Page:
While trees burn, various wildlife are impacted, raising concerns for extinction. For instance, the future of koalas has long since been in question, but now with the bushfires tearing through Australia’s “Koala Triangle” (a region where in the majority of the nation’s koalas on the Australian east coast live), the threat of extinction is even more immense. Before the fires, the area’s koala population was expected to become extinct in as little as 30 years. Now, this timeline has been potentially accelerated.

Aside from the threat of extinction, the loss of habitats, food sources and the struggle to rehabilitate numerous injured animals are also major concerns. Here’s how we can help the wildlife victims of these fires during this devastating time.

Donate to the World Wildlife Fund

Donations to the the World Wildlife Fund will go towards supporting the injured animals impacted by the fires, particularly the koalas. You can donate to the WWF here.

Donate to WIRES

Wildlife rescue nonprofit Wildlife Information, Rescue and Education Service (WIRES) is rescuing and caring for thousands of injured, orphaned, and homeless native animals. You can donate to WIRES here.

Donate to the Port Macquarie Koala Hospital

Donations to the Port Macquarie Koala Hospital will go towards installing automatic drinking stations for wildlife searching for water in Australia’s burnt areas. Donations will also support the establishment of a wild koala breeding program, designed with the hopes of reversing the species’s threat of extinction. Donate to the Port Macquarie Koala Hospital’s GoFundMe page here.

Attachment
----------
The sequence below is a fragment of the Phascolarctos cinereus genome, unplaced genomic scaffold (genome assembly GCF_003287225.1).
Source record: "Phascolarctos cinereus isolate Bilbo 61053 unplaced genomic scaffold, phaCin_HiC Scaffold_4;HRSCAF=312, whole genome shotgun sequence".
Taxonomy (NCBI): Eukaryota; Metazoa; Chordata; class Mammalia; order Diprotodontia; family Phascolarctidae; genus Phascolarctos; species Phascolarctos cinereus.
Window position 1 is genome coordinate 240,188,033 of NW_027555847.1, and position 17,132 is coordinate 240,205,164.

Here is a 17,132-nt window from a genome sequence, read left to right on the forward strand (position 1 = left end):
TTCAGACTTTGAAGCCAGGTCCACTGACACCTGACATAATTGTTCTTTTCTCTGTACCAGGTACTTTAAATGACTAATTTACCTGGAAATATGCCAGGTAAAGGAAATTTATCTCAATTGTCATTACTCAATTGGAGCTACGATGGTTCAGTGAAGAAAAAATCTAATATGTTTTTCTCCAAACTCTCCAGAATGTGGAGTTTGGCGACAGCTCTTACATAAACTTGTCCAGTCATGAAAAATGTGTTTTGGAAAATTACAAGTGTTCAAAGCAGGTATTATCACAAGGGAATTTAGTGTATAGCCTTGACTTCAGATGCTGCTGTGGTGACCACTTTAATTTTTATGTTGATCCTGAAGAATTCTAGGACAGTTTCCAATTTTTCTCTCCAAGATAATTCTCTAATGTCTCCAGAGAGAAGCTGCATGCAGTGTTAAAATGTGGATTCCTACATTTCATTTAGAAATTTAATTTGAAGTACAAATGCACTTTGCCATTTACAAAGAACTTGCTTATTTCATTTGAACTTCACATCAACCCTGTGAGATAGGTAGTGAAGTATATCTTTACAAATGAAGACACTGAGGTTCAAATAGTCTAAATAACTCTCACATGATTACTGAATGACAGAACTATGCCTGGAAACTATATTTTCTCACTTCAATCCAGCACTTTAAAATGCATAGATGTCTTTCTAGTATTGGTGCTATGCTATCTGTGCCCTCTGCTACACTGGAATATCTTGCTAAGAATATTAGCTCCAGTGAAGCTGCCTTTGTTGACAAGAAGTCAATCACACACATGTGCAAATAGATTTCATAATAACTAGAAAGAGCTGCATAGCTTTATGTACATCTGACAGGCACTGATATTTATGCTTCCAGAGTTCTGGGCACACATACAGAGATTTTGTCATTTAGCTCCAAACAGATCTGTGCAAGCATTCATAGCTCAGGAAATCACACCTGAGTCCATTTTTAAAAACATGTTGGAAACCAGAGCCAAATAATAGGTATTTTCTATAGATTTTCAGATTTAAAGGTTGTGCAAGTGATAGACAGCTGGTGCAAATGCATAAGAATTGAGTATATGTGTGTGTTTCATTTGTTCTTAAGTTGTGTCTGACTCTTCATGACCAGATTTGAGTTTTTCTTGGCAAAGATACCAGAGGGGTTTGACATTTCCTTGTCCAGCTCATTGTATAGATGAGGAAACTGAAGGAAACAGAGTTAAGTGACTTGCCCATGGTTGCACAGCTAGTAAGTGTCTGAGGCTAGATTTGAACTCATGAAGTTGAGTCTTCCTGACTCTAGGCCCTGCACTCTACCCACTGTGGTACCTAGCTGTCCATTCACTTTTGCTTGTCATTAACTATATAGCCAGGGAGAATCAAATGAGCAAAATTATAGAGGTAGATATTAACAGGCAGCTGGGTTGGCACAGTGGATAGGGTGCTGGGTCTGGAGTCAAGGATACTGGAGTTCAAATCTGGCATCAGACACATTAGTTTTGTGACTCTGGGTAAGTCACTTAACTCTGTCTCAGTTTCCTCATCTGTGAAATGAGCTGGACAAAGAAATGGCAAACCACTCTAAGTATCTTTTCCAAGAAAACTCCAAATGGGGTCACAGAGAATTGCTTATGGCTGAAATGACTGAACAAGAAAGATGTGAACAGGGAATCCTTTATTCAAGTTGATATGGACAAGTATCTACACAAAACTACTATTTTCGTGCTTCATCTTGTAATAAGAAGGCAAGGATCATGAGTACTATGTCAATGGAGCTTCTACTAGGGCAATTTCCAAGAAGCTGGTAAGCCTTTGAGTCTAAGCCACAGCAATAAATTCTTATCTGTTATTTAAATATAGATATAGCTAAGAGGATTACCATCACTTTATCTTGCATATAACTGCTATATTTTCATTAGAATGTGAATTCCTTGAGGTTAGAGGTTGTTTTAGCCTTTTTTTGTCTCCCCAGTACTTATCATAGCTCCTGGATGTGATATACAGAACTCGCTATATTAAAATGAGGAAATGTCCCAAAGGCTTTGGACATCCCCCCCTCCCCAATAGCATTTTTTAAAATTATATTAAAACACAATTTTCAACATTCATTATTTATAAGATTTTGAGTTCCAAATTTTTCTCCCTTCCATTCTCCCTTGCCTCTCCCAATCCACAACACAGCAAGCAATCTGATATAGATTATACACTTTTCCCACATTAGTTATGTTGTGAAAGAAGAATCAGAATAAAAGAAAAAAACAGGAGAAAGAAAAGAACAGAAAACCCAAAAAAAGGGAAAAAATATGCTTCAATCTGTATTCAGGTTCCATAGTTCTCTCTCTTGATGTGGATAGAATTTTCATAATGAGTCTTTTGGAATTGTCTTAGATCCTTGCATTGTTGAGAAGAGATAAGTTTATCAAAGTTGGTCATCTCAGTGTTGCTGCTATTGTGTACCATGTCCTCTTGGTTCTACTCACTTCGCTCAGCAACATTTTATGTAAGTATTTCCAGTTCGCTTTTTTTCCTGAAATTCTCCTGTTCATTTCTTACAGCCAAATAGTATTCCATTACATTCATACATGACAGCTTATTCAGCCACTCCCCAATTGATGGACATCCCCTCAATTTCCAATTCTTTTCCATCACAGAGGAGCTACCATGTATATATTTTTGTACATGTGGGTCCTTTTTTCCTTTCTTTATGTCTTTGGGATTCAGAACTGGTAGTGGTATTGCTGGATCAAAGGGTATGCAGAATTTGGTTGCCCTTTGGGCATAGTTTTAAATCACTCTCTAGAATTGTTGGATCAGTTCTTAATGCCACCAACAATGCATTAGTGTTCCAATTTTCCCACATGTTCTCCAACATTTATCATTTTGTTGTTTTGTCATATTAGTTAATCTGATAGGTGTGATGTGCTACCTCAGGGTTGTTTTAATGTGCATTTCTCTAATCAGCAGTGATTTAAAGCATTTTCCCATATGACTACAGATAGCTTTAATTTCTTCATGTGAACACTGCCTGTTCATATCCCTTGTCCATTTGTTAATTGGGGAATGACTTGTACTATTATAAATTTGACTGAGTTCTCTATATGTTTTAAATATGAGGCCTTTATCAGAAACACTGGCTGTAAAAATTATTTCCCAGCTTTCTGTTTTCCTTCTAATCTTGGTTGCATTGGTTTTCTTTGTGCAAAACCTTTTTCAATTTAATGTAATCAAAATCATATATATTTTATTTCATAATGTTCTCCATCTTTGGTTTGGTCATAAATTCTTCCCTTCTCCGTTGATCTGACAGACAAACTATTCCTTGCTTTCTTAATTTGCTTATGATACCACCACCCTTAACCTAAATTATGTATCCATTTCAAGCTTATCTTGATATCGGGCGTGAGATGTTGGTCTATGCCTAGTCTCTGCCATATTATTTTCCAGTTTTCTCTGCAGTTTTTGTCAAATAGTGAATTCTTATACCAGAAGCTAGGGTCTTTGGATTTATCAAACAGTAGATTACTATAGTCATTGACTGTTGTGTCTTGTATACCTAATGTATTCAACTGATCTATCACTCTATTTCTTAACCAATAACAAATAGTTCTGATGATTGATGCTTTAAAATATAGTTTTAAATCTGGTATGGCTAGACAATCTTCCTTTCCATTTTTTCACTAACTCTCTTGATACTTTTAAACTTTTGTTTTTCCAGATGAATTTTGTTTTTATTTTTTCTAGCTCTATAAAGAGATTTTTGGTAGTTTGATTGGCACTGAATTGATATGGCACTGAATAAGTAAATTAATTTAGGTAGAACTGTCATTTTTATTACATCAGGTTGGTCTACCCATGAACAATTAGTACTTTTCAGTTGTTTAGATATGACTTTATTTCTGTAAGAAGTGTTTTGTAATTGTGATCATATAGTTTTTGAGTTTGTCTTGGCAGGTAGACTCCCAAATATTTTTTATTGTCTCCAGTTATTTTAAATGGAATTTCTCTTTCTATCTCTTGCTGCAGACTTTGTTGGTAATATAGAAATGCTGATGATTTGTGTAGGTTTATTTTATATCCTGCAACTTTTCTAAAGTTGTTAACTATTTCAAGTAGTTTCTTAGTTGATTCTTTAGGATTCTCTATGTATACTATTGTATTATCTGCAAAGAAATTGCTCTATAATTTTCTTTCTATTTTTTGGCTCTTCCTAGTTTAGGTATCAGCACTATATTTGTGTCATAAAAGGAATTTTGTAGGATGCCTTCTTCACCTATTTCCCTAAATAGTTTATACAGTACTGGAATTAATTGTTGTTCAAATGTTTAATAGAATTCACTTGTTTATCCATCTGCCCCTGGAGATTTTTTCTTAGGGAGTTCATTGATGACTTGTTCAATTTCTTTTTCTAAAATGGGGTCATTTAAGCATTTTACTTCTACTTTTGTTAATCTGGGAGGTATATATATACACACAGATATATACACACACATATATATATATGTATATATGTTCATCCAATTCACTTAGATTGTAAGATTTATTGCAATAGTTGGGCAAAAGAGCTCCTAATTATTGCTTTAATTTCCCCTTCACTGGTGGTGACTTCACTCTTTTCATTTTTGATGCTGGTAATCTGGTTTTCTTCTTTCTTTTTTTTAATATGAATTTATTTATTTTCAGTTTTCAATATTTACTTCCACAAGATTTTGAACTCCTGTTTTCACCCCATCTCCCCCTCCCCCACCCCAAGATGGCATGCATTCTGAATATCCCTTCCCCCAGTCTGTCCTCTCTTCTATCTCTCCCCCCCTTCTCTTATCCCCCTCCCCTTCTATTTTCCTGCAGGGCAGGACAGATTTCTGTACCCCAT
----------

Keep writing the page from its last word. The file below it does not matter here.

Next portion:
Donate to the RSPCA of New South Wales

The RSPCA of New South Wales is working to evacuate, rescue and treat pets, livestock and wildlife in impacted areas. Make a donation to the RSPCA of New South Wales here.

Please also share this post with as many of your social media friends as possible, using the below buttons.

Pets and Christmas Food

A lot of the lovely food you feast on over the Christmas period can be very harmful to our faithful companions. Watch out for the following favourites that are most definitely NOT for your furry friend!

Chocolate

All kinds of chocolate and cocoa-based products – including chocolate tree decorations and chocolate advent calendars – should be kept away from pets because chocolate contains a stimulant called theobromine. Theobromine is toxic to dogs and cats: it can lead to a racing heartbeat, dehydration, digestive upsets, seizures and in severe cases DEATH. The darker the chocolate, the more harmful it is. Make sure any presents you leave under the tree do not contain chocolate if you have a dog.

If you feel you really want your pooch to join in the Christmas fun, there is such a thing as chocolate suitable for dogs, which contains zero theobromine. It’s this or nothing for Fido.

Christmas Cake

Never share fruit cake, mince pies or Christmas pudding with your pet, no matter how much they beg, because raisins and currants are highly toxic to cats and dogs, even when cooked. Dried fruit poisoning can cause diarrhoea and vomiting and, in very serious cases, could lead to kidney failure!

Fizzy Drinks

Apart from being full of sugar or artificial sweetener – both of which are very bad for your pet – many fizzy drinks also contain caffeine, which has a similar effect to the theobromine in chocolate. Rapid breathing, restlessness and a racing heartbeat are the potential symptoms of serious caffeine poisoning.

Nuts and Crisps

Salty snacks are a festive staple, but they’re bad for your pet in many ways. Peanuts and crisps contain too much salt and fat, and macadamia nuts are highly toxic: they can cause sickness, a high temperature, tremors and heart palpitations. The effects of macadamia nut poisoning can happen very quickly, so keep all nuts well out of reach.

Sugar-free sweets and Chewing Gum